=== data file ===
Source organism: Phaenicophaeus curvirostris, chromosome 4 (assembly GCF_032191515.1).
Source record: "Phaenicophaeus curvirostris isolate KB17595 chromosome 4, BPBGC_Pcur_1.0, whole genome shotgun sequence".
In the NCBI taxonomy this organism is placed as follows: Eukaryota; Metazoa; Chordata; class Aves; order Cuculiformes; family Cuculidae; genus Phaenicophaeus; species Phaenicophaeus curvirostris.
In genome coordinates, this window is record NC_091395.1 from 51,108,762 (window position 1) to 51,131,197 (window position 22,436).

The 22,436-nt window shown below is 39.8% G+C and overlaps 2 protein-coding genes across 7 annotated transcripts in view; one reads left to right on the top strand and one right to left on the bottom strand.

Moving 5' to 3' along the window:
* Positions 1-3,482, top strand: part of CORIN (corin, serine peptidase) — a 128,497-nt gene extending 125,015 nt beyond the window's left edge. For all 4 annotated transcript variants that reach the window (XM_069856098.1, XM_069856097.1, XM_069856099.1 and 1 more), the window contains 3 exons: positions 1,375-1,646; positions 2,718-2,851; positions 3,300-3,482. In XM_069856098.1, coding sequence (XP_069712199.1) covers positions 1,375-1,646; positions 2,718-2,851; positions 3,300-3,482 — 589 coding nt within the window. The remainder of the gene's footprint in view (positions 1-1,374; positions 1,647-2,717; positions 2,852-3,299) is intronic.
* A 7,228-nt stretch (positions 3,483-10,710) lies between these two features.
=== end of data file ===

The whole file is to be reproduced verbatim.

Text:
Source organism: Phaenicophaeus curvirostris, chromosome 4 (assembly GCF_032191515.1).
Source record: "Phaenicophaeus curvirostris isolate KB17595 chromosome 4, BPBGC_Pcur_1.0, whole genome shotgun sequence".
In the NCBI taxonomy this organism is placed as follows: Eukaryota; Metazoa; Chordata; class Aves; order Cuculiformes; family Cuculidae; genus Phaenicophaeus; species Phaenicophaeus curvirostris.
In genome coordinates, this window is record NC_091395.1 from 51,108,762 (window position 1) to 51,131,197 (window position 22,436).

The 22,436-nt window shown below is 39.8% G+C and overlaps 2 protein-coding genes across 7 annotated transcripts in view; one reads left to right on the top strand and one right to left on the bottom strand.

Moving 5' to 3' along the window:
* Positions 1-3,482, top strand: part of CORIN (corin, serine peptidase) — a 128,497-nt gene extending 125,015 nt beyond the window's left edge. For all 4 annotated transcript variants that reach the window (XM_069856098.1, XM_069856097.1, XM_069856099.1 and 1 more), the window contains 3 exons: positions 1,375-1,646; positions 2,718-2,851; positions 3,300-3,482. In XM_069856098.1, coding sequence (XP_069712199.1) covers positions 1,375-1,646; positions 2,718-2,851; positions 3,300-3,482 — 589 coding nt within the window. The remainder of the gene's footprint in view (positions 1-1,374; positions 1,647-2,717; positions 2,852-3,299) is intronic.
* A 7,228-nt stretch (positions 3,483-10,710) lies between these two features.